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Hitchhiker’s Guide to the Galaxy Novel Unit

Guiding Questions:

  1. How does science fiction reflect the hopes, dreams, and fears of mankind?
  2. What is the meaning and purpose of sentient existence?

Prior to reading The Hitchhiker’s Guide to the Galaxy, I will introduce my students to the concept of parody and of science fiction.

I begin with two quotes, each similar in significance but different in style. Chronologically, they were spoken almost a millennium apart, but serve as evidence for the continued importance of questioning to all orders of higher education.

“The first key to wisdom is constant questioning…by doubting we are led to inquiry, and by inquiry we discern the truth.” -Peter Abeland (1079-1142)

“It is better to know some of the questions than all of the answers.” -James Thurber (1894-1961)


RL 12.3. Analyze the impact of the author’s choices regarding how to develop and relate elements of a story or drama (e.g., where a story is set, how the action is ordered, how the characters are introduced and developed).

RL 12.4. Determine the meaning of words and phrases as they are used in the text, including figurative and connotative meanings; analyze the impact of specific word choices on meaning and tone, including words with multiple meanings or language that is particularly fresh, engaging, or beautiful.

RL 12.5. Analyze how an author’s choices concerning how to structure specific parts of a text (e.g., the choice of where to begin or end a story, the choice to provide a comedic or tragic resolution) contribute to its overall structure and meaning as well as its aesthetic impact.

RL 12.6 Analyze a case in which grasping a point of view requires distinguishing what is directly stated in a text from what is really meant (e.g., satire, sarcasm, irony, or understatement).

Use of humor: gallows, epigrammatic, irony, satire, deadpan, farcical, sarcasm – use padlet to have students post examples?

  1. Gallows Humor – grim and ironic humor in a desperate or hopeless situation.
  2. Epigrammatic Humor – Short, quotable humor that emphasizes brevity, expressed in one- or two-liners, often disguised as a philosophical observation.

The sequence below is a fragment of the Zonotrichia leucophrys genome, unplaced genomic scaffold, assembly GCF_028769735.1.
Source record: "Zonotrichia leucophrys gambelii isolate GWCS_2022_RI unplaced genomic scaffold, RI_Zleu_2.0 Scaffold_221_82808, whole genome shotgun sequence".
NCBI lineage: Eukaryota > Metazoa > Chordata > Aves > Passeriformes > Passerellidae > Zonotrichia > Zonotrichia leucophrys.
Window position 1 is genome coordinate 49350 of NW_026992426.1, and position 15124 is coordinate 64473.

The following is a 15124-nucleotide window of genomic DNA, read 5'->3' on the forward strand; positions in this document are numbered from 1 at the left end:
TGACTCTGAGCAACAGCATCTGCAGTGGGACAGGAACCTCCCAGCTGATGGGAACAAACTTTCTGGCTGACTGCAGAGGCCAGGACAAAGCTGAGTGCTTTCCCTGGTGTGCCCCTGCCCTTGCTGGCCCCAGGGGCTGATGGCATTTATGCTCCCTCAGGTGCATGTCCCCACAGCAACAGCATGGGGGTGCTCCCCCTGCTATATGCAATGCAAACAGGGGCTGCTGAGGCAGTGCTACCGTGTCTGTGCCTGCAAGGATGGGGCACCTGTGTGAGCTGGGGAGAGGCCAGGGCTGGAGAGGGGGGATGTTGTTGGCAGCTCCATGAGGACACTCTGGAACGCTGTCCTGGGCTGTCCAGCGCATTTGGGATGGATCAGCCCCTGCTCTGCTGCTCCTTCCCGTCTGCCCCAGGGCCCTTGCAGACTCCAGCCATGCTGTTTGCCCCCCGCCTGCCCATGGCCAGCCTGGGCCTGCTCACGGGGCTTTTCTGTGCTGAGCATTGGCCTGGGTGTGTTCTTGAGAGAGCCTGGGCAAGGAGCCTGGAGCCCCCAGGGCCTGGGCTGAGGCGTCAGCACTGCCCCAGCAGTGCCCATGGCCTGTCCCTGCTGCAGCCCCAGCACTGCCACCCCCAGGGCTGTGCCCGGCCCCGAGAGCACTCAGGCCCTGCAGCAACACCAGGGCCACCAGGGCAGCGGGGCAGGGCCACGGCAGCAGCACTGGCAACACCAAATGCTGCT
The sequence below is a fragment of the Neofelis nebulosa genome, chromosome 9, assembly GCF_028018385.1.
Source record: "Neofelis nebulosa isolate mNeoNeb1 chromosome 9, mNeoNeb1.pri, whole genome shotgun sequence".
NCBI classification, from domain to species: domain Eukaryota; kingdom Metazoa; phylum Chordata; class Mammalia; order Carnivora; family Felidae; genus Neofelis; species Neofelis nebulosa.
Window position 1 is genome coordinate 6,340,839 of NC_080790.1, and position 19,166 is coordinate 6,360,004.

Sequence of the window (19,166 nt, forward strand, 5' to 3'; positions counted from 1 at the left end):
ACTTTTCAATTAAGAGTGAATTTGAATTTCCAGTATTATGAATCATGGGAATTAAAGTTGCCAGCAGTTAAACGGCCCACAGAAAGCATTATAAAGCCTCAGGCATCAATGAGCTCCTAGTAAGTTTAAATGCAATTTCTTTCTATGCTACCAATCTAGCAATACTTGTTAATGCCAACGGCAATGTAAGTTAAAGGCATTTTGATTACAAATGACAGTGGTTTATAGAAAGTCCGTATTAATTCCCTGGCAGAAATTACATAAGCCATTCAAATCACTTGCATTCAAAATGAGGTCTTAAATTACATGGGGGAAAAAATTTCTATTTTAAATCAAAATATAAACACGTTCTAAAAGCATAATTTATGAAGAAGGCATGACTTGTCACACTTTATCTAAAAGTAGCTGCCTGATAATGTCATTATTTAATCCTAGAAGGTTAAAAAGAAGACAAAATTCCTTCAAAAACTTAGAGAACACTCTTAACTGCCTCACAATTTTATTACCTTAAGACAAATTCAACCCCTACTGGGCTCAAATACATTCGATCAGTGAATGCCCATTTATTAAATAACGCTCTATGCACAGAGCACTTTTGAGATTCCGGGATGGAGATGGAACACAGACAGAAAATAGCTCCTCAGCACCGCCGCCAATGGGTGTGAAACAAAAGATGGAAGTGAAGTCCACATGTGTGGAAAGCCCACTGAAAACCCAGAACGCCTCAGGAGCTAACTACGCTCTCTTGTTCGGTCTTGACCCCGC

3. Deadpan Humor – Exaggerated calmness and understatement inappropriate to the topic. Overlaps with dry humor and dark humor.
  1. Sarcasm: Humor with an attitude, used to tease, humiliate, and manipulate people. Overlaps with irony and tongue-in-cheek.
  2. Irony: Humor based on deliberate or accidental incongruity.
  3. Farce: Characters get themselves into unlikely or exaggerated scenarios and have to think their way out, becoming increasingly ridiculous along the way. Farce can be more intellectual or less intellectual.
  4. Satire: Deliberate humorous exaggerations actual events or human nature.

Pacing for Novel:

Radio Broadcast of episodes:




1. Have the students visit the website for The Publishing Law Center and view just what a parody is in the legal terms and how it is used in print.

Have the students visit the following advertising parody websites and decide which examples they consider to be good parodies.

What is a parody?

Homework: Have the students create their own parody of an advertisement. Bring in the original advertisement as comparison.


2. Science Fiction presentation

Parody and Science Fiction

Present and discuss parody


Science Fiction Intro

3. Prologue and Ch. 1

pp. 1-19

Setting and Exposition

Theme – Absurdity

Before reading, have students in groups of 4, decide what they will bring with them if the world is going to blow up. See problematic situation handout.

Problematic Situation

Chapter Questions – I used and padlet to have students answer in groups.

Hitchhiker Ch.Questions

4. Ch. 2, 3, and 4

pp. 20-44

Summarizing Main Idea

POV and narration

Irony and Satire

Irony/Satire Handout

Irony and Satire in the Introduction

Chapter Questions on padlet or thinkboard

5. Ch.1-3 audio vs video

Comparing textual formats



*Video can also be found on youtube

Compare reading with audio version and complete handout

HHGTTG Text to Audio Comparison

6. Ch.5-8

*Babel Fish, Vogon Poetry, timely rescue

pp. 45-78

Imagery and Fig Lang

Theme: Language and Communication

Figurative Language Handout

HHG to the Figurative Language Prewriting

Chapter Questions

Homework: Create your own Vogon poem. Make it as bad as you like, but be able to recite it and convey emotion so that classmates can determine its meaning.

7. Student Vogon poetry

Poetry and Language

Share Vogon poetry and discuss what makes poetry and what Adams is saying about poetry

8. Ch.9-12

pp. 79-103


Create a social media profile for a character in the novel:

9. Ch.13-17

*Petunias and Whales

pp. 104-131

Irony, Inference, and personification

Theme: Absurdity

Satire Handout

HHG to the Satire Prewriting

10. Ch.18-21

*Don’t Panic

pp. 132-150

Epigrammtic humor, motif, and symbolism

Make a comic without words – see During Reading Handout – use motif and symbols from novel –

Hitchhiker Comic

Alternative – create animated version:

11. Ch.22-26

*Setting suns

pp. 151-175

Gallows humor, conflict


Chapter Questions

12. Essay

Meaning of life handout from Ch.25

Meaning of Life Essay

13. Ch.27-29

*The Answer

pp. 176-191

Situational humor, theme


Discuss the impact of Deep Thought, a computer used for philosophical thinking. What would be the implications of something like this existing? Do we already give too much power to computers? What is the possibility that we will lose the ability to do rational thinking at some point?

14. Ch.30-32

*The Question

pp. 192-208

Euphemism, situational humor, climax

Art and Culture


Chapter Questions

15. Ch.33-35

pp. 209-216




Discussion group jigsaw

Hitchhiker End of Novel Discussion Questions

16. Play the game

Hitchhiker’s Game:

17. Project – PBL

Oral Presentation